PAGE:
My friend Chuck didn't set out to make the World's Greatest Roast Beef Sandwich, but it's not for lack of ambition. Ambition he has by the kilo. When he first started telling me about Cutty's, his newborn sandwich shop, he said, "Listen. I'm going to create the iconic sandwich of Boston. It's going to be awesome. Italian cold cuts, mozzarella I'm making myself, and this olive salad that's just pure goodness. I want people eating this stuff at Fenway. When people think of Boston, I want them to think of Cutty's spuckie sandwich."
"When I think of Boston, I think of angry drivers and angrier sports fans," I said. I'm from New York. I can't help it.
"OK, well, I've got my work cut out for me," Chuck said.
But who knew the spuckie's biggest challenge to iconic status would not be coming from provincial rubes like myself, but from his own kitchen? Because despite the excellence of the spuckie, its path to dominance is thwarted by the utter amazingness of Chuck's roast beef sandwich.
"I can't believe how much roast beef I sell," Chuck said. "I mean, it's just a roast beef sandwich. Why do people love it so much?" A friend of mine from Seattle, who happened to visit Boston and be taken to Cutty's, raved to me about it. For three days. When I was there last week, it looked at one point like everyone in the shop had one in their hands and one to take home. I puzzled at the sight of a man hunching over weirdly at the wall, until I saw that he was writing on it: "I came all the way from Worcester to have the roast beef again!" I drove past Worcester on the way here. It's an hour away.
What inspires such devotion? Well, the beef, first of all, is magic -- tender with a flavor of supreme beefiness, the result of salt-rubbing it overnight before roasting it. Thousand Island is always a pleasure, sharp cheddar gives it a rich tang, and the buttery, soft brioche bun lets the whole thing go down nice and easy. But the key is the fried shallot chips, caramel-sweet with a beguiling, mellow onioniness. They give crackle to every bite. "Dude," I said with dressing on my lips and crumbs falling from my mouth. "This is incredible. How do you not understand the people's love for it?"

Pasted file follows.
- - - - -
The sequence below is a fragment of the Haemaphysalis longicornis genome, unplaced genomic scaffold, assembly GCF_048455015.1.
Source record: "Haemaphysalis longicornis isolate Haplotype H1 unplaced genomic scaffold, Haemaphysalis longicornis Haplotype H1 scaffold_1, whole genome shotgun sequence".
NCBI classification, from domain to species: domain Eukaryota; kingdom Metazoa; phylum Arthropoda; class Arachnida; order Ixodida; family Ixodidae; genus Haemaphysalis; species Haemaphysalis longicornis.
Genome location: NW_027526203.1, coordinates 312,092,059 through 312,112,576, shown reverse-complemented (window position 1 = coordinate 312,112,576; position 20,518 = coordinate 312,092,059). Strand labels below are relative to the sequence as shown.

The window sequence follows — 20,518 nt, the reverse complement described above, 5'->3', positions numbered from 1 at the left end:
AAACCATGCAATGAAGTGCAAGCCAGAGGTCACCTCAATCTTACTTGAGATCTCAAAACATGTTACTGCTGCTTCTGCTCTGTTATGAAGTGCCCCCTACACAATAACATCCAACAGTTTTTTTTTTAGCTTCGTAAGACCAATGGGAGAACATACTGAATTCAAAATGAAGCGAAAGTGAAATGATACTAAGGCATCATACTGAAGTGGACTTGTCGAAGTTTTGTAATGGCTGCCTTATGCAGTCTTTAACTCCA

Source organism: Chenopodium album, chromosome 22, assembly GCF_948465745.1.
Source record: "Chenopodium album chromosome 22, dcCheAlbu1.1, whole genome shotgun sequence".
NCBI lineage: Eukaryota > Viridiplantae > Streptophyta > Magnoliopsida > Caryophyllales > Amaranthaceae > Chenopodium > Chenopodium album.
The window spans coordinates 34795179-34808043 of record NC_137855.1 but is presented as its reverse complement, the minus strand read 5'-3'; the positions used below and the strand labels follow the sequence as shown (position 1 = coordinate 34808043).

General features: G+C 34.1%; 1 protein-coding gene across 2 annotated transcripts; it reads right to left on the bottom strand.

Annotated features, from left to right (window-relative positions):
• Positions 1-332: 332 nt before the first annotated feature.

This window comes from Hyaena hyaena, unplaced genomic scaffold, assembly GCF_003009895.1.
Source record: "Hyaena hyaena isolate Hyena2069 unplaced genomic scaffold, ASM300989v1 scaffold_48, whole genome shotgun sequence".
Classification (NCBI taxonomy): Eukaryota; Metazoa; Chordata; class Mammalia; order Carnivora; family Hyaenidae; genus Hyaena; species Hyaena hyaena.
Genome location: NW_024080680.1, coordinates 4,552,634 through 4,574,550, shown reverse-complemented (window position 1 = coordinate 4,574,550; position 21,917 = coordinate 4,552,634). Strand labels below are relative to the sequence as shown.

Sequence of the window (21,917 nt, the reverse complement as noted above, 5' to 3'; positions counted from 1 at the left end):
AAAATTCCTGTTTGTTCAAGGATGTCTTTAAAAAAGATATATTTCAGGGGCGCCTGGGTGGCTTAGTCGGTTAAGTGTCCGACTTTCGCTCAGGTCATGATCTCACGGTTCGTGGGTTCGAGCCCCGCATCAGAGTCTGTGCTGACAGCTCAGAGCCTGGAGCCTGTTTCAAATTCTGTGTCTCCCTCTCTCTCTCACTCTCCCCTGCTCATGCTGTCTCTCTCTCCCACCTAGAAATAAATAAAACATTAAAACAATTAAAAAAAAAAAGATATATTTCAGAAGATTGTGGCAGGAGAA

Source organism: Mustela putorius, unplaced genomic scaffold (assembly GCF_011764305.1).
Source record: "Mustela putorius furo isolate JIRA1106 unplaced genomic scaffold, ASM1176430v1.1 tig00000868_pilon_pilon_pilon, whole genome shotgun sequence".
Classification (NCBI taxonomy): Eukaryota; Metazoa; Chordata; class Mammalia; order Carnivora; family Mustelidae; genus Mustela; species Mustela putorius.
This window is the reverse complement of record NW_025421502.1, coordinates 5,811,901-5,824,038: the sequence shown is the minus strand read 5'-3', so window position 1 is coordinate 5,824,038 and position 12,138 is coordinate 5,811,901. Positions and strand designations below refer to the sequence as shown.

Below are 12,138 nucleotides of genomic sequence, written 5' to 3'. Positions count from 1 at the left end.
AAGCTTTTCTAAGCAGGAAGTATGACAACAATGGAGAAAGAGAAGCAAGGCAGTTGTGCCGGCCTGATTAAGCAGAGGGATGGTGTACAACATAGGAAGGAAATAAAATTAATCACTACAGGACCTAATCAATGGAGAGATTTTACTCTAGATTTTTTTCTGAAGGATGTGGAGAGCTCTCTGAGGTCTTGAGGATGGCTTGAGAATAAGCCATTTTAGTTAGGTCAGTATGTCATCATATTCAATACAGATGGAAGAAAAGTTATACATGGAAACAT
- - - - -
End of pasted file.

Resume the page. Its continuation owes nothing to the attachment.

Chuck took a bite. He chewed. "I never eat this," he said. "After I made it up, I just taste each component as I make it to make sure it's right, but I never think to actually eat them together."
He took another bite. "Damn. That's pretty good."
A few days later, he asked a friend to take a photo of the roast beef for me, the one you see above. "Oh," he e-mailed me. "And I ate the fuck out of that sandwich afterwards, too."
Cutty's Roast Beef and Crispy Shallot Sandwich
The bread: Cutty's uses a black pepper brioche roll, but any good-quality soft roll will work. Toast it. And if it's not brioche, toast and lightly butter it. The size is important here; a 4-inch diameter will let the meat mound up nicely. (But sometimes things aren't perfect. "It's artisan, handmade bread," Chuck says. "That's what they'll tell you when they fuck up the shape of the bread.")
The spread: Use your favorite Thousand Island dressing, and stir in prepared horseradish to taste, enough to give it a noticeable, but still pleasant, flare. Chuck says: "The one time I was in the Thousand Islands, I was actually at a restaurant eating Thousand Island dressing. No lie! And they had a little horseradish in it. Roast beef and horseradish have always been natural, so I added some more horseradish to the dressing to make the spread for this sandwich; little memories like these are what let food ideas come together in your head."
The cheese: Sharp cheddar, thinly sliced
Crispy shallots: You can buy these at Southeast Asian grocery stores, but they're fresher and livelier when you make them. And if you're going to bother to make them, make a bunch; they freeze well and are delicious sprinkled on nearly anything. Eight large shallots will give you about ½ cup fried, enough for about 6 sandwiches. But you might eat half of them before the sandwiches are ready.
- The key with these is to slice them 1/8 of an inch. Too thin and they burn before they evaporate all their moisture and crisp, too thick and they fry up a little leathery. They don't need to be perfectly uniform, but if you have the patience, a mandolin slicer will give you even cuts all the way through.
- Dry the shallots out by laying the slices in one layer on a towel-lined baking sheet for an hour or two. (This step is optional, but gives you a bigger margin for error while frying, since most of the frying time is spent evaporating the moisture from the shallots anyway.)